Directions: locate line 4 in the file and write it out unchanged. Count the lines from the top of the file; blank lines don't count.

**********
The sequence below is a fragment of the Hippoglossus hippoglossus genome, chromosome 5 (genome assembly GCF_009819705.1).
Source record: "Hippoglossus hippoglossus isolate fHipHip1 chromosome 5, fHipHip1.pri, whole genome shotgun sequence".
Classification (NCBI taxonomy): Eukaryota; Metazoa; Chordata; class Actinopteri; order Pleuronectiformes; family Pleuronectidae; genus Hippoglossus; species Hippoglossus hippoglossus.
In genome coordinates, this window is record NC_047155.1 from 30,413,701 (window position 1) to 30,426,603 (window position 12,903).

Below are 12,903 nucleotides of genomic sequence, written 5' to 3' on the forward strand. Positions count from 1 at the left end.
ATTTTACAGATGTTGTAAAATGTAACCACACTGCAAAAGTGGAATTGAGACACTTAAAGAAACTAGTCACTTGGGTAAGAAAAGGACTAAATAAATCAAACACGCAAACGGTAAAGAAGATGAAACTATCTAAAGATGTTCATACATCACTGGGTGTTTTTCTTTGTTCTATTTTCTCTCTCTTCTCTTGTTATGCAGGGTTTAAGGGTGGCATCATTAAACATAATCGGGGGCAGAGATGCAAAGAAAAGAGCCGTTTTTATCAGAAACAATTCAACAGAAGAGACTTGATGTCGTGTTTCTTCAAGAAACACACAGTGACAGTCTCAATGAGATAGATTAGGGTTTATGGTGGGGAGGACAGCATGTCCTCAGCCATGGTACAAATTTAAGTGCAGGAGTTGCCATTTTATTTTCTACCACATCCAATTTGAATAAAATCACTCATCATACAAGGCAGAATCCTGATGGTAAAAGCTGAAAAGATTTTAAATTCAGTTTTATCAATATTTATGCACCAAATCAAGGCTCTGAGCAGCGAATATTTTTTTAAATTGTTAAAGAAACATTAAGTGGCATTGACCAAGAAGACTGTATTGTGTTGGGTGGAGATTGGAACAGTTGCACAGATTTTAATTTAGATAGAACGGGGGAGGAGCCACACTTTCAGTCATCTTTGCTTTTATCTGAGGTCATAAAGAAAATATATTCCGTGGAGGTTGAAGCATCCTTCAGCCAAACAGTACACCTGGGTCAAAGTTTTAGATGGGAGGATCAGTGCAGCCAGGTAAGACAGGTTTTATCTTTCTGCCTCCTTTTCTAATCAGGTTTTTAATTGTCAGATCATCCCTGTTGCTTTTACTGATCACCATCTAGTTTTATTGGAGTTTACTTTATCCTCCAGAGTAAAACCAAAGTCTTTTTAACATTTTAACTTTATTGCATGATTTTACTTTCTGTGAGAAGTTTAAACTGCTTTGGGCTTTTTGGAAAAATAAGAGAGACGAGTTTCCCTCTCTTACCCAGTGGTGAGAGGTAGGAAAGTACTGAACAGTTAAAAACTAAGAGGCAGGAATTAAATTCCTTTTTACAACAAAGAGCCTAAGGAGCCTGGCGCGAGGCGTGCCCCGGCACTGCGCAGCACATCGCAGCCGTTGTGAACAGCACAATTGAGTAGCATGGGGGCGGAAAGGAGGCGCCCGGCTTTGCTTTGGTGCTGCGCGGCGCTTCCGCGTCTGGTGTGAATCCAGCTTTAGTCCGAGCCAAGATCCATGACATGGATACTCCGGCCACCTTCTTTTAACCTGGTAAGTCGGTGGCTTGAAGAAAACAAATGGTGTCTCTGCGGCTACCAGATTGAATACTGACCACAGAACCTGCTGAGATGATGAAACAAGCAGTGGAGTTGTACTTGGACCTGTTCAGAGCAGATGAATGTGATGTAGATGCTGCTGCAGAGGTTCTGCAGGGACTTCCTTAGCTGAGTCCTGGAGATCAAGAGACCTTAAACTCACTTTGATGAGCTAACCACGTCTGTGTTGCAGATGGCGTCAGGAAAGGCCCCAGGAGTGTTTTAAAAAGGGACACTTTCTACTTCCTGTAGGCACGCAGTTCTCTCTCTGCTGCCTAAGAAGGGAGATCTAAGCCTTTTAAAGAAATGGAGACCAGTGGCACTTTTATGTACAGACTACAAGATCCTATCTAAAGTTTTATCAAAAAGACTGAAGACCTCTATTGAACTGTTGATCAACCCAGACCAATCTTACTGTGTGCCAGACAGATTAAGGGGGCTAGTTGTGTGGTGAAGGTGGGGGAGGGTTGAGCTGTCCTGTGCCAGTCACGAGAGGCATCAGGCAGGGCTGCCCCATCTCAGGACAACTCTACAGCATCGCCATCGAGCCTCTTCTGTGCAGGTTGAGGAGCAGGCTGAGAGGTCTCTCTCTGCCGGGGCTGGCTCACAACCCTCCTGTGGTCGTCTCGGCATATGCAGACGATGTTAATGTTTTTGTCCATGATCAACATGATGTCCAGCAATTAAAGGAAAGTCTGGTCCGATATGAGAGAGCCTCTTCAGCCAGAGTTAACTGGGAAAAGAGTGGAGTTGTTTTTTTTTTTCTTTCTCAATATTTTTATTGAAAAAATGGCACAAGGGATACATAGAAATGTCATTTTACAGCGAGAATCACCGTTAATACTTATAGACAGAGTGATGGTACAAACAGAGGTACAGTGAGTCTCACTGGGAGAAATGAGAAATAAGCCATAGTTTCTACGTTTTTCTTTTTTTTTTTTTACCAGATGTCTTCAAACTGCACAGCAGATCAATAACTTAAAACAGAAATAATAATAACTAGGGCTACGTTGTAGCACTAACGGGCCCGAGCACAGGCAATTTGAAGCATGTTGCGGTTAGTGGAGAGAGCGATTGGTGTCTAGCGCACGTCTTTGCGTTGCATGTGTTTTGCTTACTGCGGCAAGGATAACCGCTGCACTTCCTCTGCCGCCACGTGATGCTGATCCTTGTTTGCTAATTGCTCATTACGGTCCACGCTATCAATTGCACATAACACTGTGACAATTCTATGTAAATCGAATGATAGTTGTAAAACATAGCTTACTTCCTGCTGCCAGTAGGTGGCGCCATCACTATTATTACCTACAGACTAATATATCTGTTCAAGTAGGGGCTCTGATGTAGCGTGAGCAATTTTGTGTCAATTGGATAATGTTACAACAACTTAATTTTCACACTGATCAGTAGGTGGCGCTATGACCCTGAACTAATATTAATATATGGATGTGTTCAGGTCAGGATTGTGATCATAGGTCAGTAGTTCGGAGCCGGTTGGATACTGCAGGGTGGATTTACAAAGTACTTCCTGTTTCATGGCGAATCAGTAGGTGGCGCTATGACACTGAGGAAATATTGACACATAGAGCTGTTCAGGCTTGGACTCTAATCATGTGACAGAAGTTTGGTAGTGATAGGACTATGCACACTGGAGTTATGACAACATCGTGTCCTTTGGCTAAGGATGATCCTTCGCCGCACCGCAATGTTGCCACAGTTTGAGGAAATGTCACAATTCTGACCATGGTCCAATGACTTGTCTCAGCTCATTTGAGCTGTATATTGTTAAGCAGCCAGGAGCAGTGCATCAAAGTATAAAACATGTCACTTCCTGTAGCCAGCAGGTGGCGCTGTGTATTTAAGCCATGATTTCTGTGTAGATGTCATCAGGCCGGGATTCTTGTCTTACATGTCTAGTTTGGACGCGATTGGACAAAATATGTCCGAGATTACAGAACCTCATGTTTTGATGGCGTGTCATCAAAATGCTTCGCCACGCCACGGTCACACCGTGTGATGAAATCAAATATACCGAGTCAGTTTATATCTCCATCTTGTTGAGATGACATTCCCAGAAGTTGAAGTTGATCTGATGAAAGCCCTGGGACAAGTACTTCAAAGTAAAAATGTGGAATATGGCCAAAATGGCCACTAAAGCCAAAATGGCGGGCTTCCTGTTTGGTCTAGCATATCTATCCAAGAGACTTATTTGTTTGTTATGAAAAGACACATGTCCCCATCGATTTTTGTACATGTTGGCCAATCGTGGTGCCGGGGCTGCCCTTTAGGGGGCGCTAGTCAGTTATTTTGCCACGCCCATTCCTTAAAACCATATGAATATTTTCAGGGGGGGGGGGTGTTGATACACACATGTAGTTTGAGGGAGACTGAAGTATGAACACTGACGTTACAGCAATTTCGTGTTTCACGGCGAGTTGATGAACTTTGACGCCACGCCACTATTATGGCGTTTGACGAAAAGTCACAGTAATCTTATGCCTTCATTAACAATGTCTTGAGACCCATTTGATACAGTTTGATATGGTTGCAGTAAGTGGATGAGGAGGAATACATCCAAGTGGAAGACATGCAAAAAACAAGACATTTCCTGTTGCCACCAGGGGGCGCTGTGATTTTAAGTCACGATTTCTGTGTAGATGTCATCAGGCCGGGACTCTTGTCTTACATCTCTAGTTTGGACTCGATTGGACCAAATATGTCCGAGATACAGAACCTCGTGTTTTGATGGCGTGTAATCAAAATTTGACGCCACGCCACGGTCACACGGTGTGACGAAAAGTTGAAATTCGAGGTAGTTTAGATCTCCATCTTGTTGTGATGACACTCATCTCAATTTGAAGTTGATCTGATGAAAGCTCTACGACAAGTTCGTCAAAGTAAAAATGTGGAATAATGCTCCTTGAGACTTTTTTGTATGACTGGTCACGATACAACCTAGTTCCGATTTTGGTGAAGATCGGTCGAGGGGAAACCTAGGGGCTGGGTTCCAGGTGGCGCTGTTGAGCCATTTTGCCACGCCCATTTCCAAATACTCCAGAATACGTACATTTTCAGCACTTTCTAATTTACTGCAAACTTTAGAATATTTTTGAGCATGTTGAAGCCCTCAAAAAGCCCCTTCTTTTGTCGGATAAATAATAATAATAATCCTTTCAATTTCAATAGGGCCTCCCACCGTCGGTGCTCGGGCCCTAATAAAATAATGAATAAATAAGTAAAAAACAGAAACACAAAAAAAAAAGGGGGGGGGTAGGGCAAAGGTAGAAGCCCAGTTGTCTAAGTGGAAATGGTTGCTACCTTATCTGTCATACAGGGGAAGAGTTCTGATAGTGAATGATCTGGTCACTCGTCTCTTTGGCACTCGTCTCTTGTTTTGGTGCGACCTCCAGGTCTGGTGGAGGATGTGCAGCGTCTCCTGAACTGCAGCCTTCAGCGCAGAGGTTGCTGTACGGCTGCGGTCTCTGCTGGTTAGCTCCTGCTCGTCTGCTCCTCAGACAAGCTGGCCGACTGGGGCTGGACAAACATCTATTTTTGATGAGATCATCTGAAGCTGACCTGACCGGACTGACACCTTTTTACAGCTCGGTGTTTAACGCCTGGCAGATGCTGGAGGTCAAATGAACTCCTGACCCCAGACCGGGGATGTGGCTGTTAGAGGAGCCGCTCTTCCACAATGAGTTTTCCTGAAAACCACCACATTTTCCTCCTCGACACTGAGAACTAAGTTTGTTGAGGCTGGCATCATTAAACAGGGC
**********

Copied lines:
In genome coordinates, this window is record NC_047155.1 from 30,413,701 (window position 1) to 30,426,603 (window position 12,903).